Kyle Busch was disappointed Friday after he qualified fifth for today's Sprint Cup race, especially considering he started on the pole at his hometown Las Vegas Motor Speedway the past two years.
But that did not deter him from spending a few hours afterward with more than 100 kids he doesn't know.
Petulant and brash behind the wheel, Busch was the winner of 20 NASCAR races last year, including the Las Vegas
Sprint Cup race, with a hard-charging style that makes him unpopular with most fans and many drivers.
If Dale Earnhardt Jr. is the most popular driver in the Sprint Cup series, Kyle Busch is the most reviled.
But don't tell that to the kids at Boys Town Nevada.
Despite his busy schedule during a rare visit back home, the 24-year-old Busch did more than cater dinner for Boys Town residents Friday night. He arranged for most of the youths to attend the races and kicked in cash to pay for transportation and food at the speedway, site of today's Shelby American race.
The bigger investment was the couple of hours he hung out with them.
"It's amazing that he's concerned not only with racing, but with making a difference in the lives of less fortunate youth," said Tom Waite, Boys Town Nevada executive director.
Busch shows the same concern for kids in four other cities on the NASCAR circuit.
That doesn't sound much like the guy who reached into a rival's car to say a few choice words while competing at the LVMS Bullring as a teenager.
Or the guy who said NASCAR-mandated changes in cars "suck." And that was moments after he won the race at Bristol, Tenn., in March 2007.
Or the guy who won a Nationwide Series race last year at Nashville, Tenn., was presented a custom-painted Gibson electric guitar and smashed it on the pavement in Victory Lane so he could share pieces with his crew. He thought it would be funny. Few others saw the humor.
That's the Kyle Busch fans know from his race-day, TV persona.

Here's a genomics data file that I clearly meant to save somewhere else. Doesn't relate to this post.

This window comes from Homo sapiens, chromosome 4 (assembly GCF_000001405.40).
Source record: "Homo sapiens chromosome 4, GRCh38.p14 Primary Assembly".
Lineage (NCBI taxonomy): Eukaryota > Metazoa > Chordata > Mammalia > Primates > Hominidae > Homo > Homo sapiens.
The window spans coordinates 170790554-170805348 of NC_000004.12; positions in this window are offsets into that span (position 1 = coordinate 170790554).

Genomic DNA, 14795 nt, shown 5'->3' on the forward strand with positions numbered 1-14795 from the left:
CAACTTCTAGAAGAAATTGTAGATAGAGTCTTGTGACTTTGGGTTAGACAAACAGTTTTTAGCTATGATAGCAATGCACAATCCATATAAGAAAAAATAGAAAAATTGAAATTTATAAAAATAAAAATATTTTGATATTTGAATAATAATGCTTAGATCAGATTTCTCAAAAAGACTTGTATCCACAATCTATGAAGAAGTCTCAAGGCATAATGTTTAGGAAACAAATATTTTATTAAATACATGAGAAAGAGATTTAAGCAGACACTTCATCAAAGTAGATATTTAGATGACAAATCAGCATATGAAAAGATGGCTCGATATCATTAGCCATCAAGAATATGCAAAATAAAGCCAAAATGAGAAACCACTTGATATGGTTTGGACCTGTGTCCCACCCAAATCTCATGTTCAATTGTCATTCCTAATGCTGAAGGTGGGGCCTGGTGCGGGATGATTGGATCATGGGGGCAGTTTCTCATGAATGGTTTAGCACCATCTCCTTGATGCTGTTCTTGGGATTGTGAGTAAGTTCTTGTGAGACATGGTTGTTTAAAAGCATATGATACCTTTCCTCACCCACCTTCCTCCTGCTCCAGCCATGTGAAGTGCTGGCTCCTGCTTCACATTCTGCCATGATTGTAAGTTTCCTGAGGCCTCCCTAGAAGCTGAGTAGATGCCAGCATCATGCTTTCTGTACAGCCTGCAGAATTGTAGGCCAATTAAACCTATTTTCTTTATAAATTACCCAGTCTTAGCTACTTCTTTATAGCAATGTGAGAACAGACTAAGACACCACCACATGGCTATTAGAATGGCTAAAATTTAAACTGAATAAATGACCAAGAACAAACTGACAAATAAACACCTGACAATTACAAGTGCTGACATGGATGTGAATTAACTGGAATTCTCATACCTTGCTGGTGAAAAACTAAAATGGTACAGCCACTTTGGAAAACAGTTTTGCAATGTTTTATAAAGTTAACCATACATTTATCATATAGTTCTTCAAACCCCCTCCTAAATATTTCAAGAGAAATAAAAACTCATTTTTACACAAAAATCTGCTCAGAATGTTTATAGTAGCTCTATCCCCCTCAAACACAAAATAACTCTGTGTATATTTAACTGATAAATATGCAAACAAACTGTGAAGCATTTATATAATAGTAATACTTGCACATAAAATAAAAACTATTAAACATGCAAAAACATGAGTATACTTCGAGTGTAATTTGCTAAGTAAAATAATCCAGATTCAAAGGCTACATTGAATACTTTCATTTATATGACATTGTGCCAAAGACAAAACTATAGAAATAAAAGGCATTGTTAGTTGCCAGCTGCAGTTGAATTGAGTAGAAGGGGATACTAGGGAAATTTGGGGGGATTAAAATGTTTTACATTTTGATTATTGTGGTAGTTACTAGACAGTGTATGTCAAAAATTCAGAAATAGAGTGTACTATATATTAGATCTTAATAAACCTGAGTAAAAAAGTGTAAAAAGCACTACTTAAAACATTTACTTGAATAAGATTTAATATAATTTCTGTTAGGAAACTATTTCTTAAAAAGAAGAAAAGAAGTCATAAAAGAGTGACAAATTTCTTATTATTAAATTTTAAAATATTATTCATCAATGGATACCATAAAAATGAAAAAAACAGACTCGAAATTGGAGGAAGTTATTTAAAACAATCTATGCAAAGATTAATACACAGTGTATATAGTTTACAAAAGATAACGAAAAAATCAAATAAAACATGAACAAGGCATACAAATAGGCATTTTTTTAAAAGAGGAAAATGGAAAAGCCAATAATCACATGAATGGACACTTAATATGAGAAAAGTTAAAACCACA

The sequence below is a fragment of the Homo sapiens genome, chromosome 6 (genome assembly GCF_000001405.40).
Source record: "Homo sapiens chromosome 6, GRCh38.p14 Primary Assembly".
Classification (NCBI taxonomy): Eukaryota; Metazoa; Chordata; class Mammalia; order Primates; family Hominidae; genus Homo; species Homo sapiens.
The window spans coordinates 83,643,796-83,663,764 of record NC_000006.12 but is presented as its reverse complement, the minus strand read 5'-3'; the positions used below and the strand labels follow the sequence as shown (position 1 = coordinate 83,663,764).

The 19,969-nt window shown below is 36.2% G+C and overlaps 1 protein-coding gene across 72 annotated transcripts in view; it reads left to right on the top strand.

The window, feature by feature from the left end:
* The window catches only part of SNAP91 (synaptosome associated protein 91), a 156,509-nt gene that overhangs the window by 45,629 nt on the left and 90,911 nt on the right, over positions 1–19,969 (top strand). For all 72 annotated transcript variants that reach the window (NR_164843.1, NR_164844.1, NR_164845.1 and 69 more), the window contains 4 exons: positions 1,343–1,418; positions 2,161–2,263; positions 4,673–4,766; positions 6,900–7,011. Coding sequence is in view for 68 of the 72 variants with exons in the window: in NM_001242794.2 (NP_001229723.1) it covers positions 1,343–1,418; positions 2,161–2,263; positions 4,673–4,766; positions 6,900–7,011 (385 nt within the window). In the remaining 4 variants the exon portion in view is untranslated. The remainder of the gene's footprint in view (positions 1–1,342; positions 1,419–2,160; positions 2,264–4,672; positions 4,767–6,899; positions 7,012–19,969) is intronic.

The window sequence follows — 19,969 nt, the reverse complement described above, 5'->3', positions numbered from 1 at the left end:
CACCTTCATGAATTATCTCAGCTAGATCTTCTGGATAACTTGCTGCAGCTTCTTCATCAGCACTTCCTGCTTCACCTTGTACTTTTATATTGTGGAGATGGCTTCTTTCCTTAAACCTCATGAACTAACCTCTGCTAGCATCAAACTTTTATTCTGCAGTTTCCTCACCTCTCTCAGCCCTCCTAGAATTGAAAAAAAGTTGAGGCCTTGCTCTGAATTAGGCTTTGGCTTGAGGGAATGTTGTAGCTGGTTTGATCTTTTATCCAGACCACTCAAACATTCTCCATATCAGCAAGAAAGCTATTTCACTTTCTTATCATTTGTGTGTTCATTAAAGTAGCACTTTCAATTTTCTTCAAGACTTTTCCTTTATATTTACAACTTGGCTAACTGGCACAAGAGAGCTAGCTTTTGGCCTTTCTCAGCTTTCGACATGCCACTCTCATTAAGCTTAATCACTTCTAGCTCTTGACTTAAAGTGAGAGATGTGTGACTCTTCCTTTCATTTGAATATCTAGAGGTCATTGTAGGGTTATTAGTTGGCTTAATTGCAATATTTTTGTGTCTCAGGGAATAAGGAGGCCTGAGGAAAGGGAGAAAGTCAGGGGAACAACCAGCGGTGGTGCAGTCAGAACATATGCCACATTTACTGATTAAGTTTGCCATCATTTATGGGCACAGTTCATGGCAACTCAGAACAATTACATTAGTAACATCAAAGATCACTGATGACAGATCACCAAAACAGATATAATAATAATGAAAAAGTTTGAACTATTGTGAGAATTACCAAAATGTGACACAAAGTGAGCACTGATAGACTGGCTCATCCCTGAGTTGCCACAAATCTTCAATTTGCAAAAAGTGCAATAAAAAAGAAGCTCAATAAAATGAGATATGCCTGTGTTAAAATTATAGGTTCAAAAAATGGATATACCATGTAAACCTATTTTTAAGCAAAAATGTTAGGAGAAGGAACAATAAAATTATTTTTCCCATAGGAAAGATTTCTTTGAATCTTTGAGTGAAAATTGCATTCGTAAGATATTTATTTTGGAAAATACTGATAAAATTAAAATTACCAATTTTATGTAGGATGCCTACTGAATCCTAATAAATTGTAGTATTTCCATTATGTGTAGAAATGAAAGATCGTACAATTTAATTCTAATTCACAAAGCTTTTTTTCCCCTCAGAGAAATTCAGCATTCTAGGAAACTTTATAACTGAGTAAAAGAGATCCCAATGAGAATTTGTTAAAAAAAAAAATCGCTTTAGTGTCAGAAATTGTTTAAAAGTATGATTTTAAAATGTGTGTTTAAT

The side of him that others know -- the side he's not interested in promoting -- is the one that, through his Kyle Busch Foundation, has provided Christmas presents, clothes and financial support to needy children nationwide.
Though Busch still has moments of pique on the track, most NASCAR observers will concede the Durango High School graduate has grown up plenty.
Those close to him say a big factor in his maturity has been Samantha Sarcinella, his fiancee. They plan to marry this year.
"Other than being very easy on the eyes, Samantha is everything and anything a guy could ask for," said Busch, who proposed to her Feb. 4 at Daytona International Speedway on their first night in a new $2 million motor home they designed.
"It's frustrating when you have bad days on the track, but when I come back here with our puppies and Samantha, it brings me back to reality about life and what really is important," he said outside the motor home a few hours before the start of the Feb. 21 Auto Club 500 in Fontana, Calif.
"It reminds me there are way more important things out there in the world than what happens in a race ... like the men and women in the military fighting for us. They're in a lot worse situations than I could ever be in by finishing second."
One of Busch's assistants said he has noticed a calmer Kyle since he began dating Sarcinella two years ago.
And it hasn't hurt that she graduated from Purdue University two years ago with a degree in psychology. Sarcinella, 23, is close to earning her master's.